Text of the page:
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It was fitting that unusually strong winds swept through Sacramento as Pittsburg arrived for its state championship game.
If anybody symbolized the wackiness of the 2017 high school football season, this East Bay power with a storied history was it.
A heatwave wiped out one Pittsburg game.
Smoke from wildfires scrapped another.
Saturday, winds that one player in an earlier game described as “crazy” made for unconventional coaching decisions as Pittsburg watched a three-touchdown lead dissolve in a 28-21 loss to Narbonne, an outcome that soured the Pirates’ first trip to a state final.
“This has been the most interesting season,” longtime Pittsburg coach Victor Galli said after the crushing loss. “Crazy.”
In late summer, the season began across the Bay Area with hope, promise and unknown.
De La Salle hoped that experience and off-season motivation from last season’s bitter finish would lead to an eighth state championship.
They did not.
Serra, with numerous players back from its near-miss in a state championship game last December, had a lot of promise that this fall would be historic.
Half Moon Bay, an accomplished program that entered the unknown with its elevation to a stronger league, won league, section and regional championships before playing for a perfect season and state championship Saturday night.
It fell just short.
The four-month season will be remembered for gut punches from Mother Nature, anthem protests, state championships won by Serra, St. Francis, Milpitas and McClymonds and enough talented and special players and teams to fill all the space in this recap.
Late Saturday night, the season ended as De La Salle trudged off the field with another one-sided loss in the state’s premier championship game.
The Spartans gave up four fewer points Saturday against Mater Dei than they had against St. John Bosco in last year’s Open Division title game. But they lost by eight more points.
The two-year tally: Mater Dei/Bosco 108, DLS 54.
Mater Dei, filled with major college prospects, was a team for the ages. It looked terrific against De La Salle and apparently could have been even more terrific.
“To be honest, I say this with all due respect to De La Salle, we made the execution mistakes on offense,” longtime Mater Dei coach Bruce Rollinson said after his team’s 52-21 win. “We should have pulled away way before we finally did. I commend them.”
De La Salle will spend a second consecutive off-season trying to figure out its Southern California problem, which at this point looks comparable to a mathematical equation out of MIT.
Mater Dei and Bosco have moved to another stratosphere since DLS beat the third Southern California power, Centennial-Corona, for the state’s Open championship just two years ago.
“We have to get back to work in a couple of weeks,” De La Salle coach Justin Alumbaugh said on the field Saturday night. “We have a lot of young guys. I was proud of how some of the younger guys played at the end. There wasn’t a lot of quit. We had a freshman quarterback a good portion of the game. He showed a lot of scrap.”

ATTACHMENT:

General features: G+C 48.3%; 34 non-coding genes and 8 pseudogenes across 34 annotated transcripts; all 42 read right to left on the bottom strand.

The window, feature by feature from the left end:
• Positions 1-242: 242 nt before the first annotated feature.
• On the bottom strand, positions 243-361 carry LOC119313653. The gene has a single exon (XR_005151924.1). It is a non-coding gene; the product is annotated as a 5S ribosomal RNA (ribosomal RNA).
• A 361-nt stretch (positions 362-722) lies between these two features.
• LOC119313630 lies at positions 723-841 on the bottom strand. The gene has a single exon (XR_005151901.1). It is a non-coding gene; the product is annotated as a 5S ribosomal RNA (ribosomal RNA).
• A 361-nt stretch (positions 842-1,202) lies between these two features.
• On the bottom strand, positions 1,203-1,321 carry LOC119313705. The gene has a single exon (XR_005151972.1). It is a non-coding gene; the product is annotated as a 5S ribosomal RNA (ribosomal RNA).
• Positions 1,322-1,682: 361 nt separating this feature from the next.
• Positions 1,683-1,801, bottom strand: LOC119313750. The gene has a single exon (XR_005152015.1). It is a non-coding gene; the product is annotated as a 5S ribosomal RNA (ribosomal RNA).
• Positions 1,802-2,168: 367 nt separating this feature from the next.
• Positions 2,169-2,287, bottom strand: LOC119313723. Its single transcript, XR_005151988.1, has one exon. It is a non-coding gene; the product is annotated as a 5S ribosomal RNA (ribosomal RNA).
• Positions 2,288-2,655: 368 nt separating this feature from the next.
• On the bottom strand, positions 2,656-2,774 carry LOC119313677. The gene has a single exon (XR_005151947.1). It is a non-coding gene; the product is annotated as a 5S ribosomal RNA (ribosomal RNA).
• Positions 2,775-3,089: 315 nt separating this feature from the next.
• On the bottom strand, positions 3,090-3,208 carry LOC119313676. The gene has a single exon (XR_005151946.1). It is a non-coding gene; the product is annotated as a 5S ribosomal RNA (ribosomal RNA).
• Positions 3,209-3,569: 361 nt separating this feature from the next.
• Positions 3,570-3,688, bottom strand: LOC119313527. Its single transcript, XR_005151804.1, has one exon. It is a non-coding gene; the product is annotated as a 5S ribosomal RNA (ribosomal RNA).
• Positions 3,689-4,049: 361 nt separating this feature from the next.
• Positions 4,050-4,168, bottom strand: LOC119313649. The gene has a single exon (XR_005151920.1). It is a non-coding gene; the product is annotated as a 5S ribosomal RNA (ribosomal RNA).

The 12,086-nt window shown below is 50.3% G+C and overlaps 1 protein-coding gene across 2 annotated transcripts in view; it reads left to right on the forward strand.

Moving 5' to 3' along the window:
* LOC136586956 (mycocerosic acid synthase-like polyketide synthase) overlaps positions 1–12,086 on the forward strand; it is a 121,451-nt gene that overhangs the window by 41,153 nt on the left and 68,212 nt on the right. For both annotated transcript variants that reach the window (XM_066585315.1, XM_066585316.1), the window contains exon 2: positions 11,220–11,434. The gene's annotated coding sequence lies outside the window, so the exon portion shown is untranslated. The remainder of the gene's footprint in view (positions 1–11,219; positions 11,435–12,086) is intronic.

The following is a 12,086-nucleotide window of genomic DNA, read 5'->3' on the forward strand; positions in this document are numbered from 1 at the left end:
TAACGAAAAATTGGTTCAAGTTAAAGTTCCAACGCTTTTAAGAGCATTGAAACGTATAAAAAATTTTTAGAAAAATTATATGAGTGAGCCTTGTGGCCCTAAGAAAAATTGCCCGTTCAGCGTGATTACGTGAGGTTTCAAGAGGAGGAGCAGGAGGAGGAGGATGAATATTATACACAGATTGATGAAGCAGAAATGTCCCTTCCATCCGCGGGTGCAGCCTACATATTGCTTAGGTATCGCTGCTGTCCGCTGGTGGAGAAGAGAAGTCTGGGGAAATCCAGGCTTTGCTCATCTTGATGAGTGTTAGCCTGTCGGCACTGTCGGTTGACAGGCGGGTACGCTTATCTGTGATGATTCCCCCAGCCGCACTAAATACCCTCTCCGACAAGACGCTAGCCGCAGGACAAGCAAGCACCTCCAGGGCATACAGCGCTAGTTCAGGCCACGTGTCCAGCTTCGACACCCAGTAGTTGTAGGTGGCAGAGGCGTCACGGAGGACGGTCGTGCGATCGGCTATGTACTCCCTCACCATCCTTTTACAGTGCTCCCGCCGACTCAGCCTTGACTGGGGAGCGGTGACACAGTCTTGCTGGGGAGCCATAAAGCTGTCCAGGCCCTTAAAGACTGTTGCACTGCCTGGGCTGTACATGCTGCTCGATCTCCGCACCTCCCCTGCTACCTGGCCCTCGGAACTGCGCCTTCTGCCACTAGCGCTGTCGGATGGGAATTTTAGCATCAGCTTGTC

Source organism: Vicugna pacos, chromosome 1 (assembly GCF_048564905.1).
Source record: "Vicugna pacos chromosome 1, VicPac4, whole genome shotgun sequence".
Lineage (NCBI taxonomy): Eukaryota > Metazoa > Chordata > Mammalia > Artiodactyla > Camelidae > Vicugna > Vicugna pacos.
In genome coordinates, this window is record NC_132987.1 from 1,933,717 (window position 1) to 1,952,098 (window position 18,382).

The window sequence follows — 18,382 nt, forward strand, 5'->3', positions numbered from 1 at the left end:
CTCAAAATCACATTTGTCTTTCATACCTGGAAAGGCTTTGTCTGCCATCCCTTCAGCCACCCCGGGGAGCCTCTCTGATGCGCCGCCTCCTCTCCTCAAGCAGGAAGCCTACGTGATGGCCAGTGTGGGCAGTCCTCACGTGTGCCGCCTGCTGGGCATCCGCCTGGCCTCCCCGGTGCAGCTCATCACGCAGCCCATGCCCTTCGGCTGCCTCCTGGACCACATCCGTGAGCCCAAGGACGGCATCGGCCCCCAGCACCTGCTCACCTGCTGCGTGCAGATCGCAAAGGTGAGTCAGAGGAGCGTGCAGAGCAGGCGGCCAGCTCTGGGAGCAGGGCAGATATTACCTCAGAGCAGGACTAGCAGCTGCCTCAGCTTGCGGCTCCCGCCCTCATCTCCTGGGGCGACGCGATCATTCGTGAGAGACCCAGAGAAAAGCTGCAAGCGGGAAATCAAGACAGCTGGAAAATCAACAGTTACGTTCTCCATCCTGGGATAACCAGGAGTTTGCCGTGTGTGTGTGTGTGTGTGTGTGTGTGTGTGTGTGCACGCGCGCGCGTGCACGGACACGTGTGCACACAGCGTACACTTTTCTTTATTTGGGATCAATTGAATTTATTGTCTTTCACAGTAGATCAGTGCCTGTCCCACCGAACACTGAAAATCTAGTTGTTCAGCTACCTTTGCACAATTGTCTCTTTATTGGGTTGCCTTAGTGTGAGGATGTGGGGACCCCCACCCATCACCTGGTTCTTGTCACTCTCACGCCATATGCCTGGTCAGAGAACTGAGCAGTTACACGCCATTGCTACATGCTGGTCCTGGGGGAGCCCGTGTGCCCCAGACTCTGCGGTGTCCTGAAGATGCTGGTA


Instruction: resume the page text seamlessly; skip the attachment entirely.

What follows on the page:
It wasn’t the ending De La Salle sought, but it will still enter next season with an unbeaten streak over California teams north of Fresno that started after its loss to Pittsburg in a section final in 1991.
Getting it done
Across the Bay, Serra and St. Francis are the first West Catholic Athletic League teams to win state championships, snapping a six-game losing streak for the league in these games.
With Milpitas also winning, the Central Coast Section pushed its state championship win total from one (Palo Alto, 2010) to four.
The section was 1-10 in state games entering the weekend.
McClymonds carried the banner for the Oakland Section, winning its second consecutive state title while completing an undefeated season.
The outcomes helped the North win eight of the weekend’s 13 title games.
Mark it down
The 2018 season will have changes in the calendar and state playoffs.
The season will start and end a week earlier than this one, which means the state finals will be held Dec. 7-8.
The location for the upper-division games will be Cerritos College in Norwalk after being played the past three seasons at Sacramento State.
The lower-division games are expected to move to home sites in the North after being held at home sites in the South the past three years.
By the numbers
The state went to a competitive equity model when it expanded its playoffs from five to 13 divisions in 2015. In other words, football ability — not enrollment — is what mattered when the matchups were determined.
How’s it working out?
Here is what we found after crunching the numbers.
Since 2015, 20 of the 39 state championship games have been decided by single digits, with an average margin of victory of 14.3 points.
In the three seasons before 2015, when enrollment was a factor, five of the 15 state championship games were decided by single digits, with an average margin of victory of 20.2 points.
Small sample size, yes, but it’s pretty clear that competitive equity is here to stay.
Enjoy the off-season.